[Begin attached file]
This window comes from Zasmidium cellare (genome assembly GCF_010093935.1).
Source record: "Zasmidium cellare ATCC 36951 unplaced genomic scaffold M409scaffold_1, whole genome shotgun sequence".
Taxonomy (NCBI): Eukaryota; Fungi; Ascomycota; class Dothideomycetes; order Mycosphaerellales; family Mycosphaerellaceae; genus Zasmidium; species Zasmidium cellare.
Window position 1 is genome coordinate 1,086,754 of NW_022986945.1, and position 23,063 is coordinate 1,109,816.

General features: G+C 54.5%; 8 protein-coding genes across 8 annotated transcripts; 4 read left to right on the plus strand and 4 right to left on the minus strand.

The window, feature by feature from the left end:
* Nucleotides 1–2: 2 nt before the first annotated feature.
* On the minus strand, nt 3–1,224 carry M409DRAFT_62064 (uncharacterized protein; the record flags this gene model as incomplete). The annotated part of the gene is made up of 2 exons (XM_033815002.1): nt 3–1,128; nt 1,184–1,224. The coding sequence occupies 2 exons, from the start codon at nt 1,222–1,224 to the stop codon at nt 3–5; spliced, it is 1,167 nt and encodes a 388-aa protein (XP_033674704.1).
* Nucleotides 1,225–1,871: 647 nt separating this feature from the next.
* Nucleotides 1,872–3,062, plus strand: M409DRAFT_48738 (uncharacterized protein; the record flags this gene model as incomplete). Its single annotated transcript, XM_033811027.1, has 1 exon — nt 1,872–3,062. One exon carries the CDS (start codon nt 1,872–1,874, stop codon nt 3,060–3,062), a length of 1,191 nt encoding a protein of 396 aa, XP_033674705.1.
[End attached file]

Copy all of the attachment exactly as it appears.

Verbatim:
This window comes from Zasmidium cellare (genome assembly GCF_010093935.1).
Source record: "Zasmidium cellare ATCC 36951 unplaced genomic scaffold M409scaffold_1, whole genome shotgun sequence".
Taxonomy (NCBI): Eukaryota; Fungi; Ascomycota; class Dothideomycetes; order Mycosphaerellales; family Mycosphaerellaceae; genus Zasmidium; species Zasmidium cellare.
Window position 1 is genome coordinate 1,086,754 of NW_022986945.1, and position 23,063 is coordinate 1,109,816.

General features: G+C 54.5%; 8 protein-coding genes across 8 annotated transcripts; 4 read left to right on the plus strand and 4 right to left on the minus strand.

The window, feature by feature from the left end:
* Nucleotides 1–2: 2 nt before the first annotated feature.
* On the minus strand, nt 3–1,224 carry M409DRAFT_62064 (uncharacterized protein; the record flags this gene model as incomplete). The annotated part of the gene is made up of 2 exons (XM_033815002.1): nt 3–1,128; nt 1,184–1,224. The coding sequence occupies 2 exons, from the start codon at nt 1,222–1,224 to the stop codon at nt 3–5; spliced, it is 1,167 nt and encodes a 388-aa protein (XP_033674704.1).
* Nucleotides 1,225–1,871: 647 nt separating this feature from the next.
* Nucleotides 1,872–3,062, plus strand: M409DRAFT_48738 (uncharacterized protein; the record flags this gene model as incomplete). Its single annotated transcript, XM_033811027.1, has 1 exon — nt 1,872–3,062. One exon carries the CDS (start codon nt 1,872–1,874, stop codon nt 3,060–3,062), a length of 1,191 nt encoding a protein of 396 aa, XP_033674705.1.